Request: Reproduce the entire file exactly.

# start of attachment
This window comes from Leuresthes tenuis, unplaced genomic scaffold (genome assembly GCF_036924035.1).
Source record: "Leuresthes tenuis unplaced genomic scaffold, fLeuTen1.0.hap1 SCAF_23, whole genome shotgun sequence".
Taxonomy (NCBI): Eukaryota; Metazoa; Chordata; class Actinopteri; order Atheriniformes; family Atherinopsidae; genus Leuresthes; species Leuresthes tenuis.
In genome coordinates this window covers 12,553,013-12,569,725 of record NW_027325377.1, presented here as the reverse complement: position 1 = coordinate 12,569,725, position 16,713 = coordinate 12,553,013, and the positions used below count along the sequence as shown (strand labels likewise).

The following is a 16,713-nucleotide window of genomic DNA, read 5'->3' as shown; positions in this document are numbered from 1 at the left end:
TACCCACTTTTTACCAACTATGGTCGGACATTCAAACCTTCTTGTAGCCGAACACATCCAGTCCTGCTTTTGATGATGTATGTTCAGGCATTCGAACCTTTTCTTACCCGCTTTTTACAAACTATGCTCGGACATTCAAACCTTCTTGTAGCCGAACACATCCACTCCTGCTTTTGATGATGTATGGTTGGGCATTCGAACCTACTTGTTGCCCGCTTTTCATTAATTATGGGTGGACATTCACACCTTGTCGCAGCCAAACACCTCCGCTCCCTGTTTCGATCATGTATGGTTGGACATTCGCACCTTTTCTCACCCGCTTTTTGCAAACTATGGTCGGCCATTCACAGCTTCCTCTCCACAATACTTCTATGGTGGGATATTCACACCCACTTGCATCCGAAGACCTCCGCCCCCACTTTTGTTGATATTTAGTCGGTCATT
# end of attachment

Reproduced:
This window comes from Leuresthes tenuis, unplaced genomic scaffold (genome assembly GCF_036924035.1).
Source record: "Leuresthes tenuis unplaced genomic scaffold, fLeuTen1.0.hap1 SCAF_23, whole genome shotgun sequence".
Taxonomy (NCBI): Eukaryota; Metazoa; Chordata; class Actinopteri; order Atheriniformes; family Atherinopsidae; genus Leuresthes; species Leuresthes tenuis.
In genome coordinates this window covers 12,553,013-12,569,725 of record NW_027325377.1, presented here as the reverse complement: position 1 = coordinate 12,569,725, position 16,713 = coordinate 12,553,013, and the positions used below count along the sequence as shown (strand labels likewise).

The following is a 16,713-nucleotide window of genomic DNA, read 5'->3' as shown; positions in this document are numbered from 1 at the left end:
TACCCACTTTTTACCAACTATGGTCGGACATTCAAACCTTCTTGTAGCCGAACACATCCAGTCCTGCTTTTGATGATGTATGTTCAGGCATTCGAACCTTTTCTTACCCGCTTTTTACAAACTATGCTCGGACATTCAAACCTTCTTGTAGCCGAACACATCCACTCCTGCTTTTGATGATGTATGGTTGGGCATTCGAACCTACTTGTTGCCCGCTTTTCATTAATTATGGGTGGACATTCACACCTTGTCGCAGCCAAACACCTCCGCTCCCTGTTTCGATCATGTATGGTTGGACATTCGCACCTTTTCTCACCCGCTTTTTGCAAACTATGGTCGGCCATTCACAGCTTCCTCTCCACAATACTTCTATGGTGGGATATTCACACCCACTTGCATCCGAAGACCTCCGCCCCCACTTTTGTTGATATTTAGTCGGTCATT